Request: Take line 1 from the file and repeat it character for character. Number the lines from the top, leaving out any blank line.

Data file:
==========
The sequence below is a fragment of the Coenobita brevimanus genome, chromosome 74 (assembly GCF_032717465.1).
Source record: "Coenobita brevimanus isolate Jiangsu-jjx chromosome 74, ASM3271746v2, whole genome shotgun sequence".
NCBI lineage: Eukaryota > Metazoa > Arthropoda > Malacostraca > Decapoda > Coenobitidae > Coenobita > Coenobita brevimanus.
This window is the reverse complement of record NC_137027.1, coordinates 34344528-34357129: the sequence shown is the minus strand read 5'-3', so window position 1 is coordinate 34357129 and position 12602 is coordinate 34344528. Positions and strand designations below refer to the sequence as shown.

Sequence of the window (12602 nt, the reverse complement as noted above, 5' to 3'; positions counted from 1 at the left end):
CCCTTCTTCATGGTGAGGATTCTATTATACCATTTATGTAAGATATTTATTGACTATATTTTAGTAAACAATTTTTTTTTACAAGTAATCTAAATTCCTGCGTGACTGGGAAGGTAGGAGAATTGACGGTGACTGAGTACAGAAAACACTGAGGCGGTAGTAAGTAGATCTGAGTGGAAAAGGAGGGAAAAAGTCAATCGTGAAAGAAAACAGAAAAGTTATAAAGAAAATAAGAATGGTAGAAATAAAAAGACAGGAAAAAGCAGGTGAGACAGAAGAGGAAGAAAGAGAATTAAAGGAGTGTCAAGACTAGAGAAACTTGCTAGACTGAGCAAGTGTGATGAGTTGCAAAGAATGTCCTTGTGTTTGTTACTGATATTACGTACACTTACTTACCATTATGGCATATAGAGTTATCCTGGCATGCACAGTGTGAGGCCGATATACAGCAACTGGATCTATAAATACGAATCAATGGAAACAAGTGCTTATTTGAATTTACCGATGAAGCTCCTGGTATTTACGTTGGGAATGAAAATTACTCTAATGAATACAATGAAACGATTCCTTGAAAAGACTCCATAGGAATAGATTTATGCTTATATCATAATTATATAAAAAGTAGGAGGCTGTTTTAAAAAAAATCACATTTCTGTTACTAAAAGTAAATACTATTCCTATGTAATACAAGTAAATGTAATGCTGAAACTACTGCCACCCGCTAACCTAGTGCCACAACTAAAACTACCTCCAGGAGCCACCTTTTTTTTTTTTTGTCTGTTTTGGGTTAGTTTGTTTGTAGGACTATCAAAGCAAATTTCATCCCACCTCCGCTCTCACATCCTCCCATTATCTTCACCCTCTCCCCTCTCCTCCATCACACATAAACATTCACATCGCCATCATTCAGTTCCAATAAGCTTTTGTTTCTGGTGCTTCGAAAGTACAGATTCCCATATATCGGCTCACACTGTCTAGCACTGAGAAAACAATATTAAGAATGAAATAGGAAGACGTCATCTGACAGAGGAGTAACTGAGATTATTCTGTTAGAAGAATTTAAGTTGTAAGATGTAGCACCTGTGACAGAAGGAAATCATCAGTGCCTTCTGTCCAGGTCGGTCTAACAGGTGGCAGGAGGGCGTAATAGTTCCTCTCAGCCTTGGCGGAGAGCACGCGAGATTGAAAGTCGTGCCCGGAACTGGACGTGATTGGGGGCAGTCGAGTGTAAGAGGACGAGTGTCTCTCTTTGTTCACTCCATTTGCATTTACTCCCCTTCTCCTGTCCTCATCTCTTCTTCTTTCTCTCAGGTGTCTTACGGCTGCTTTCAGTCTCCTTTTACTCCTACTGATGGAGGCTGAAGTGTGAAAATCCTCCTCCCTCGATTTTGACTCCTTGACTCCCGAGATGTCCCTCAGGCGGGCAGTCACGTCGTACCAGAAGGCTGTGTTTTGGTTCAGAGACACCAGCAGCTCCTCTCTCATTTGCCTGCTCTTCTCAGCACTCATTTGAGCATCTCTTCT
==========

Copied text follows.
The sequence below is a fragment of the Coenobita brevimanus genome, chromosome 74 (assembly GCF_032717465.1).